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dc.contributor.authorPereira Navaza, Ana-
dc.contributor.authorRuiz Encinar, Jorge-
dc.contributor.authorCarrascal, Montserrat-
dc.contributor.authorAbián, Joaquín-
dc.contributor.authorSanz-Medel, Alfredo-
dc.date.accessioned2011-02-17T13:51:33Z-
dc.date.available2011-02-17T13:51:33Z-
dc.date.issued2008-02-05-
dc.identifier.citationAnalytical Chemistry 80(5): 1777-1787 (2008)es_ES
dc.identifier.issn0003-2700-
dc.identifier.urihttp://hdl.handle.net/10261/32535-
dc.description.abstractThe validity of using elemental phosphorus standards to accurately and precisely quantify phosphopeptides by capillary HPLC (capHPLC) coupled to ICP-collison cell-MS is investigated in detail. Operating requirements to maintain stable (31)P sensitivity along the reversed-phase gradient are described. Specifically, the use of an optimum postcolumn makeup flow with a defined acetonitrile content turned out to be necessary to buffer the acetonitrile variation of the capillary chromatographic eluent and ensure plasma stability. Then, a highly pure P-containing standard (bis(4-nitro-phenyl) phosphate, BNPP) was spiked into the samples and used to quantify them with very low absolute errors (2-4%) and excellent precision (3-6%). The capHPLC-ICPMS method showed excellent linearity over 3 orders of magnitude and provided adequate detection limits (110 fmol, 3.4 pg P). Accurate quantification of the phosphopeptides present in a tryptic digest of beta-casein and casein from bovine milk was then attempted. Previously, and in order to be able to close mass balances, total P contents, percentages of inorganic P present, and recoveries from the reversed-phase column used in the separation were computed for each sample. Quantification using the spiked BNPP for the different phosphopeptides detected matched the expected values well validating the quantitative methodology proposed. The capHPLC-ESIMS analysis allowed elucidating amino acid sequences, a requisite still necessary to translate the determined amount of P in each chromatographic peak into amount of phosphopeptide. The great potential of these strategies, based on ICPMS detection, to assess the many procedures proposed and commonly used for purification, preconcentration, and/or isolation of phosphopeptides in phosphoproteomics studies is demonstrated using a commercially available titanium dioxide (TiO(2)) cartridge for phosphopeptide enrichment from complex mixtures. Quantitative results obtained allow one to assess individual phosphopeptide recoveries from the TiO(2) cartridge with unsurpassed accuracy. Of course, this information is essential for reliable absolute quantifications in phosphoproteomics.es_ES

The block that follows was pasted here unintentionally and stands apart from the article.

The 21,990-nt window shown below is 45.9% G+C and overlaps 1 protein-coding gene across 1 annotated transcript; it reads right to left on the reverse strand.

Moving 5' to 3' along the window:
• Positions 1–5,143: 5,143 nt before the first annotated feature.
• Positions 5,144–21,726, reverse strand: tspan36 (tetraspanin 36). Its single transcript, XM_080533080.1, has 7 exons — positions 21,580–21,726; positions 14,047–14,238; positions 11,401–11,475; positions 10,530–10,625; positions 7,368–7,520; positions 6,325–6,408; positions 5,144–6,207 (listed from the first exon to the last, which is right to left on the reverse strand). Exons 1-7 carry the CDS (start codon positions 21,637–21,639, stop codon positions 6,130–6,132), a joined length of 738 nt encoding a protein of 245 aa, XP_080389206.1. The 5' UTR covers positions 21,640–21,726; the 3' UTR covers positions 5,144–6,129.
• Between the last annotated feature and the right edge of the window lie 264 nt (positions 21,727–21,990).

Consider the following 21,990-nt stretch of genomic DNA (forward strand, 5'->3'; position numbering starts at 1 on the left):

dc.description.sponsorshipThis work is funded by the Ministry of Science and Technology (Madrid, Spain, Grants MCT00-BQU2003-04671 and BIO2004-01788). J.R.E. thanks to the European Social Fund for the funding through the “Ramon y Cajal Programme” (Spanish Ministry of Education and Science).-
dc.language.isoenges_ES
dc.publisherAmerican Chemical Societyes_ES
dc.rightsclosedAccesses_ES
dc.titleAbsolute and site-specific quantification of protein phosphorylation using integrated elemental and molecular mass spectrometry: its potential to assess phosphopeptide enrichment procedureses_ES
dc.typeArtículoes_ES
dc.identifier.doi10.1021/ac7022316-
dc.description.peerreviewedPeer reviewedes_ES
dc.relation.publisherversionhttp://dx.doi.org/10.1021/ac7022316-
dc.identifier.e-issn1520-6882-
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